“I’m a 20 year old Bharatanatyam dancer from Chennai and after all these years with this beautiful art form, I’ve made up my mind about things which have stemmed from very deeply etched experiences. For one, I have decided to choose the unconventional way of taking my art to the world!
With recent times, I see that the core of what Bharatanatyam once stood for is starting to slowly dissolve into something else. I think what I’m most happy with is the way I’ve been able to understand and learn to become more attuned to my body needs and the extent to which I can push it to perform. This has been an experiment in itself. A lot of the performances and content out there involves heavy Nritta and a showcase of gymnastic abilities, much of which I don’t relate to. I now act from a place of complete acceptance on what is and is not possible for me to practice and explore.
The way I see it, Bharatanatyam teaches one to be graceful towards all aspects of life and I see grace building into every part of my mental and physical conduct.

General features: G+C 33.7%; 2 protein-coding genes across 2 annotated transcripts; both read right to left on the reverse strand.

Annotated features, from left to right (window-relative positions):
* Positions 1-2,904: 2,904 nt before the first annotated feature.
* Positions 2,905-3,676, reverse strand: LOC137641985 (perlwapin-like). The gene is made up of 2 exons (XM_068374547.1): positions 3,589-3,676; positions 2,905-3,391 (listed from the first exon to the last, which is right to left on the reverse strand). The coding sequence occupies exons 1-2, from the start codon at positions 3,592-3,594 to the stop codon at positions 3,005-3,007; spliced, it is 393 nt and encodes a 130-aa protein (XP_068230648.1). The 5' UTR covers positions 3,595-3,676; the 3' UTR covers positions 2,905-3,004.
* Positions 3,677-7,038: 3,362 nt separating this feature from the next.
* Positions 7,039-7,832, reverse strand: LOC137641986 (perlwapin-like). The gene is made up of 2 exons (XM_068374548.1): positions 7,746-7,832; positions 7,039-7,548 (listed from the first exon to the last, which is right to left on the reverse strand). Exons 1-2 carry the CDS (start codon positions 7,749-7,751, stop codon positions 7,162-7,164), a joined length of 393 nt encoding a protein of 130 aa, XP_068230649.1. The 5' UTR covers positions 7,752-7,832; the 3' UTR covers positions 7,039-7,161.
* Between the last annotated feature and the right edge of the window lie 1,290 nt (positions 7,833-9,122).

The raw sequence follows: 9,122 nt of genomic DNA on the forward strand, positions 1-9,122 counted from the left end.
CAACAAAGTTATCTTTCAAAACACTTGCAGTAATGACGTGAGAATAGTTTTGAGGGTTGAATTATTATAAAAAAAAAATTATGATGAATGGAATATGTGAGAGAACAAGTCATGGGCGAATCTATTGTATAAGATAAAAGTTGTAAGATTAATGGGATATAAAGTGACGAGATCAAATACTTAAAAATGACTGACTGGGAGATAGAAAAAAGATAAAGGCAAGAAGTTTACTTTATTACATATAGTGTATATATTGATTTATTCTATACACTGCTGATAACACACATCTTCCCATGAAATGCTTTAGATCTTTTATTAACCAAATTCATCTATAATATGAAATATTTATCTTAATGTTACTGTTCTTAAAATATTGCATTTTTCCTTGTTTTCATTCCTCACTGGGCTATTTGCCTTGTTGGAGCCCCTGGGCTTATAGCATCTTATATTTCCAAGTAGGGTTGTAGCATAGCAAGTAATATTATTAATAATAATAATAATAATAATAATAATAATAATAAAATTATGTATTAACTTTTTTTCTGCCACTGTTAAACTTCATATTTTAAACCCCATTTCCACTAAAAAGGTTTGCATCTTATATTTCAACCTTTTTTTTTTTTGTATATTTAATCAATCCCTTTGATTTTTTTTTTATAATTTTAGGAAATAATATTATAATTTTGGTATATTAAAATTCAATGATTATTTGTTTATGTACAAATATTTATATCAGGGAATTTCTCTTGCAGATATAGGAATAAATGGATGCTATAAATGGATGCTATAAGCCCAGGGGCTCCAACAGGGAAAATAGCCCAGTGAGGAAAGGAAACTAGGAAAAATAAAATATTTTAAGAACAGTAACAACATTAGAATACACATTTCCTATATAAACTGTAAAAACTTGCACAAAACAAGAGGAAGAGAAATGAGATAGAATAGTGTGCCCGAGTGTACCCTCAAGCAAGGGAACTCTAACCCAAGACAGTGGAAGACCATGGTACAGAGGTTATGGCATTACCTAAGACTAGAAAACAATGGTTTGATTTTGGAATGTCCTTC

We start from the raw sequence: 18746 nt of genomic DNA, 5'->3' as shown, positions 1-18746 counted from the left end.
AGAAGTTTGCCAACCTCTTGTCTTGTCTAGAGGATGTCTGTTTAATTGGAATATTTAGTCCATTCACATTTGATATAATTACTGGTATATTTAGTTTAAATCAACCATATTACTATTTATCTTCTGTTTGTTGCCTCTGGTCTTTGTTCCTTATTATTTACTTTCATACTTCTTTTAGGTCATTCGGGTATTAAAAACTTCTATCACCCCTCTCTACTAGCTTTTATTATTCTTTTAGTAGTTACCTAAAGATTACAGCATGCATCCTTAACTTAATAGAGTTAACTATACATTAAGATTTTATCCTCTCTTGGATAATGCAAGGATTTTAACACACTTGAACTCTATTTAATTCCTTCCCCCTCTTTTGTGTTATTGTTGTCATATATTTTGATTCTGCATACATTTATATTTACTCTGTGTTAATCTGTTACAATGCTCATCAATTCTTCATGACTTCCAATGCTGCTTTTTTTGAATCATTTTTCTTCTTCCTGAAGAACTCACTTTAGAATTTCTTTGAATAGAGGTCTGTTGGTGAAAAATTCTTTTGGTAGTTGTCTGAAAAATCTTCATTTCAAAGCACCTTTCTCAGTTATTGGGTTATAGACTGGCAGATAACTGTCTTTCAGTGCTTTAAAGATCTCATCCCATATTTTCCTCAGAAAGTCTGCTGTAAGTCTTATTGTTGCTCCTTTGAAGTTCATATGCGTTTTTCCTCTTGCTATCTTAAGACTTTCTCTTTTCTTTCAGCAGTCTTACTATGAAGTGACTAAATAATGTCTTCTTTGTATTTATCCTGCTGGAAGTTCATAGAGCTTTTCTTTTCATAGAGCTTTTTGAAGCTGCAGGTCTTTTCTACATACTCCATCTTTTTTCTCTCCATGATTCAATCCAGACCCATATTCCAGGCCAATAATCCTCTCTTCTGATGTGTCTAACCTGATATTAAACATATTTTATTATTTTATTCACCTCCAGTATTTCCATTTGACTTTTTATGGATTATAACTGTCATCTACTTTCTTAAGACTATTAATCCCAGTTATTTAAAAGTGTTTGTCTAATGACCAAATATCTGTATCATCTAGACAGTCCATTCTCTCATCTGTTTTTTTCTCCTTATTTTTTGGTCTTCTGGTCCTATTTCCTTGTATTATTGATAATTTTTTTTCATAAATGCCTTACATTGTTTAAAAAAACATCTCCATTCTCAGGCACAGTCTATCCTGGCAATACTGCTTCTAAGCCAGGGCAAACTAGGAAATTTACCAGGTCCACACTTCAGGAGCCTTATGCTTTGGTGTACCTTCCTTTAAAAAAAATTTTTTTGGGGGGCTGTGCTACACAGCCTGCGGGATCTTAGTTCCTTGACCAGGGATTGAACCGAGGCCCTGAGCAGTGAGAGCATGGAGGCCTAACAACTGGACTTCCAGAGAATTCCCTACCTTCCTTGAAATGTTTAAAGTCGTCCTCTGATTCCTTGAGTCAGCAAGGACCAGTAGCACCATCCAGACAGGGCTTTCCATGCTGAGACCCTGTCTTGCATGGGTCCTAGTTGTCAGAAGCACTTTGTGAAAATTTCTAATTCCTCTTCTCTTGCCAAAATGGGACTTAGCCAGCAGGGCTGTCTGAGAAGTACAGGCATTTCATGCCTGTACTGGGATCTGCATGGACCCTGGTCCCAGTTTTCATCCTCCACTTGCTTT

As a young and enterprising dancer, I’ve been subject to my fair share of body shaming. I think we’d all agree that dancers have no qualms walking up to a another dancer and telling them how to dress, how they don’t look attractive enough, that they should be waxing or doing their eyebrows – and it really has no end. As one can imagine, these systematic societal contructs that are built are rocking the foundation and the confidence of an artist.
Add to this drama the most famed Sabha culture. I would vouch for the fact that the amount of money a Bharatanatyam artist spends for his or her career here is an exorbitant affair. You would find all the supportive roles played for a dance performance to happen making money, and the dancer having to spend heavily from their pocket, especially on the Sabha slot. And in most cases, we would be performing to an almost empty audience. Being in this spectrum has brought in a lot of understanding about the hidden politics of the fine arts world.
As the future looms large for me, I believe that I will continue to explore this art as a solo independent artist and also someone who stands for those being affected by judgement and stereotypes that exist in the industry. Art doesn’t differentiate and neither should we. Art will continue to move us all and create impact in its own way but I envision a world where we grow to look past these prejudices and appreciate art for what it really is.”